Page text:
Since this is the first post on a new website, I'm really just welcoming myself - but if you've stumbled into my little corner, Welcome!
A few starting thoughts about Productivity in Higher Education...
The archetype of the "Absent Minded Professor" probably has its roots in some realities about those of us who work in Higher Education. We tend to have ideas that need a great deal of attention and focus. We can get tunnel vision; and to be perfectly honest, I really enjoy getting lost in an idea to the exclusion of the rest of the world around me.
When I was in graduate school, one of the faculty was promoted from Department Head to Dean of the college. While most of the faculty were congratulatory in public, he was secretly derided as one who pursued administrative efficiencies over scholarly rigor. One faculty member quipped, "Well, he keeps his desk clean," as if being administratively savvy necessarily meant that the Dean gave less attention to the weightier concerns of scholarship.
Since I was especially disorganized myself, at the time, I was really pleased to associate myself with those who didn't keep desks clean. I allowed myself to believe that my disorganization was a mark of intellectual and scholastic rigor. After all, if my head was in the theoretical cloud, surely I couldn't be bothered to engage in the banal or mundane minutia of tidying my desk.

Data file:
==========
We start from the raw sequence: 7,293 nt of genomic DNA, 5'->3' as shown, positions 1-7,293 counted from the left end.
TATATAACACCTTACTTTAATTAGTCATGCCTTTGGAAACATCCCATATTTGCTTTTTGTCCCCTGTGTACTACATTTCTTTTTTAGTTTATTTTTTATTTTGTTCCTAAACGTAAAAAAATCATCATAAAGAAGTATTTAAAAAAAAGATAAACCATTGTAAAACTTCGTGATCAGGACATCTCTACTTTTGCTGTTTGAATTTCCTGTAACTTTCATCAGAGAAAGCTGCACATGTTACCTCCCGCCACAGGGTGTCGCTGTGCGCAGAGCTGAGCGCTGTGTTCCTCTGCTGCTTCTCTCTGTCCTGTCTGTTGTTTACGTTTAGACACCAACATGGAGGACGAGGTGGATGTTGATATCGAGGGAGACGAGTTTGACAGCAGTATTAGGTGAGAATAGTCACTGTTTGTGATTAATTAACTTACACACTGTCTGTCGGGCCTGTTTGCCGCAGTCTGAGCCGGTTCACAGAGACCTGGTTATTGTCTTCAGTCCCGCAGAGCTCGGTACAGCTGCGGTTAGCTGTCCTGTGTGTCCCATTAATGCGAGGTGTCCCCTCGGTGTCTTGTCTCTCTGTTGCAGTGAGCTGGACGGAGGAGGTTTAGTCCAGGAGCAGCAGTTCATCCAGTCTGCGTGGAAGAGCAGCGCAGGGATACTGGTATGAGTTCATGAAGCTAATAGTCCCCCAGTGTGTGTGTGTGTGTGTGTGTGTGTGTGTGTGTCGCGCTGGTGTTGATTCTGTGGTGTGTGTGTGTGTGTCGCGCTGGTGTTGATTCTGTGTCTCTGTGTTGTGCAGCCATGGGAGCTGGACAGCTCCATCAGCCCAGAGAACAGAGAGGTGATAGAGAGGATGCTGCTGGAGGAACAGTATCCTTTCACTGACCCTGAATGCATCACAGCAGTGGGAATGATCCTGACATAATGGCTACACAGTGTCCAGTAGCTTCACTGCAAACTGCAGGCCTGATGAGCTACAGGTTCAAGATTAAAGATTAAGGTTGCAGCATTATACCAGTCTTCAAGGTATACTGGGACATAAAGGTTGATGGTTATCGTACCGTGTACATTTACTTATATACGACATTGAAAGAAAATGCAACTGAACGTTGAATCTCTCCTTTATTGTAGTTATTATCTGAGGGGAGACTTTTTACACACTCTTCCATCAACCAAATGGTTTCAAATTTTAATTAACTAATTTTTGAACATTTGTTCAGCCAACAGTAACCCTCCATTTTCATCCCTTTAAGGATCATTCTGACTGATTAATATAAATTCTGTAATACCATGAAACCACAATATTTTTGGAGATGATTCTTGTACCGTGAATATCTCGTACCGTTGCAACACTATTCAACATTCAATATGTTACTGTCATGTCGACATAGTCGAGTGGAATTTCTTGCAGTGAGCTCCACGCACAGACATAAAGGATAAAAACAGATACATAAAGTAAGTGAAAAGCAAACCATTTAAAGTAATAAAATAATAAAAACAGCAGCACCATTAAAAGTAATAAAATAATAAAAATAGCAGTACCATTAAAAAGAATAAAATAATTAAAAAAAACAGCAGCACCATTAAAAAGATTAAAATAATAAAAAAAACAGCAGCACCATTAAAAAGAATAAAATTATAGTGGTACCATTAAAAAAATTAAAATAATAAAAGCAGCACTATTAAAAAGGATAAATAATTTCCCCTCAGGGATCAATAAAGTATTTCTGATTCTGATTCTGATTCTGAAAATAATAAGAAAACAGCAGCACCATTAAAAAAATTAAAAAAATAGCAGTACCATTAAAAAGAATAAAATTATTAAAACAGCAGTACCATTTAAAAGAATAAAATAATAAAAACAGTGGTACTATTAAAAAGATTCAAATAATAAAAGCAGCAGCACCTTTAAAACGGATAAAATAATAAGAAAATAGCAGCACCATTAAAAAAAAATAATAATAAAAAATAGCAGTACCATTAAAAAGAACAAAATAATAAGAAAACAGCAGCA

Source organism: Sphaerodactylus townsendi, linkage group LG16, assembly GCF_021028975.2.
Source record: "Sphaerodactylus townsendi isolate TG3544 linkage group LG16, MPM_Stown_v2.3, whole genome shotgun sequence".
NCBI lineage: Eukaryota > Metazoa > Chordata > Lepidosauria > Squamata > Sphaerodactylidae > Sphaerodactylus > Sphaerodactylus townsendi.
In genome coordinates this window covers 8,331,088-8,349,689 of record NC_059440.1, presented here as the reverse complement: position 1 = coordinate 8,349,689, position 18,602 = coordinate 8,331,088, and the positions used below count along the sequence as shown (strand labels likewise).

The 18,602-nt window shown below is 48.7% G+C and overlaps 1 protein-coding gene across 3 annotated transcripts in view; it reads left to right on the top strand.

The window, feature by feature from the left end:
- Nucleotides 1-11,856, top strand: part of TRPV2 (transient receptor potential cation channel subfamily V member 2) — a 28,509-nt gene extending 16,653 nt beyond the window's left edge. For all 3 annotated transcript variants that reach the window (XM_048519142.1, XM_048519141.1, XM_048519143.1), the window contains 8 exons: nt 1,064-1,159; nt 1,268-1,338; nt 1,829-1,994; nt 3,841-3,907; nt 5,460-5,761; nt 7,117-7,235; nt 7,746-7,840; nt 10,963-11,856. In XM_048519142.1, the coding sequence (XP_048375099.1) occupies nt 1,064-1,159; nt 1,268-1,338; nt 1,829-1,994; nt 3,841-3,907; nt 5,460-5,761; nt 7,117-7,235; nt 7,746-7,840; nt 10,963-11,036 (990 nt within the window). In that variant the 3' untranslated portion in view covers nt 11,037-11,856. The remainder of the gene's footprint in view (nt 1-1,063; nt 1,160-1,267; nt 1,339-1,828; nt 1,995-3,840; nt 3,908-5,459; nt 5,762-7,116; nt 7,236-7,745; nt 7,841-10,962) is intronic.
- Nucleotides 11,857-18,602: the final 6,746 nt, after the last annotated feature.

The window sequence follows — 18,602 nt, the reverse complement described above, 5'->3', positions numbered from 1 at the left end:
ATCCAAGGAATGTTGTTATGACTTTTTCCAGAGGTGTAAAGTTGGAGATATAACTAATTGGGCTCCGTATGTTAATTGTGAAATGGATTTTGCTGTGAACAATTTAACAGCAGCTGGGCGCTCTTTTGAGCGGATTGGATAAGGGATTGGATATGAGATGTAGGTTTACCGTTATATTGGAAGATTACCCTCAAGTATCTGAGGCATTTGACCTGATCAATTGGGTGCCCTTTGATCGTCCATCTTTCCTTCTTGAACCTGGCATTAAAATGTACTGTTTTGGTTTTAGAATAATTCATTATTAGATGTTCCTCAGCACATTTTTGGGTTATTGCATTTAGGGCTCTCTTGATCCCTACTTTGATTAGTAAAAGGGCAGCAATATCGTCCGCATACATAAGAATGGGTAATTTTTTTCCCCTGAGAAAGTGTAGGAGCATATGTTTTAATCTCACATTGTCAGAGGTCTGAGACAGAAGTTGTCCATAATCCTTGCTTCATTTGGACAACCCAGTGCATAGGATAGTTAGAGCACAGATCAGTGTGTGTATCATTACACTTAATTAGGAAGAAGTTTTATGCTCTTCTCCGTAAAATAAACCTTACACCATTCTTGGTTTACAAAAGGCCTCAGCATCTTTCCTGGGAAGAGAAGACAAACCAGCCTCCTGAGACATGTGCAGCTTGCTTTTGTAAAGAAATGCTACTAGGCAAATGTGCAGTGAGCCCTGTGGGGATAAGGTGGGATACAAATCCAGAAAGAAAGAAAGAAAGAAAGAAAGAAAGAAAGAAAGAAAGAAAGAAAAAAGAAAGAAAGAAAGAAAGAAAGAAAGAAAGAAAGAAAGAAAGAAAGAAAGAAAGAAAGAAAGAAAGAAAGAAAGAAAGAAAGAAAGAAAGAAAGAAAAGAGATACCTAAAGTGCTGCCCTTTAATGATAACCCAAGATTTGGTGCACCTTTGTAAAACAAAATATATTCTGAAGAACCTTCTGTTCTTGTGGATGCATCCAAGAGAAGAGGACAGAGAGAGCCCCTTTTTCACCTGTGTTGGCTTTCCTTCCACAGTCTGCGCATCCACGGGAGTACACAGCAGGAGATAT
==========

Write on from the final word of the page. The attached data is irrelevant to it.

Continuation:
Experience and trauma forced me to disavow these justifications. As time passed, I became increasingly aware that I was actually losing precious time for creative thought and research while I was hunting around for my source materials, my data, and my manuscripts. I wasn't giving more time to thought - I was giving less. More troubling was the frustration that I wasn't a good teacher - I misplaced students' work, missed grading deadlines, and forgot to pay bills. Keeping my desk clean became increasingly important to me. When I left academe to enter the real world, I found myself crying out, "My kingdom for a day planner!"
I began what has become a lifetime of looking for ways to think better. I want to be efficient. I want my students to be able to depend upon me. I want my colleagues to know that I can be counted on. I want the liberty of knowing that everything I need to do will come to me when it needs to be done - and to be free from it until that moment arrives. And I have discovered, to my great joy, that this kind of freedom comes with the ultimate benefit - I have time to think without worrying whether I've missed something vital.
So here's to the clean desk, the liberated mind, and the freedom to think creatively. If I am accused of having a clean desk, I'll know that I am the kind of nerd who actually gets to do the nerdy things I want to do.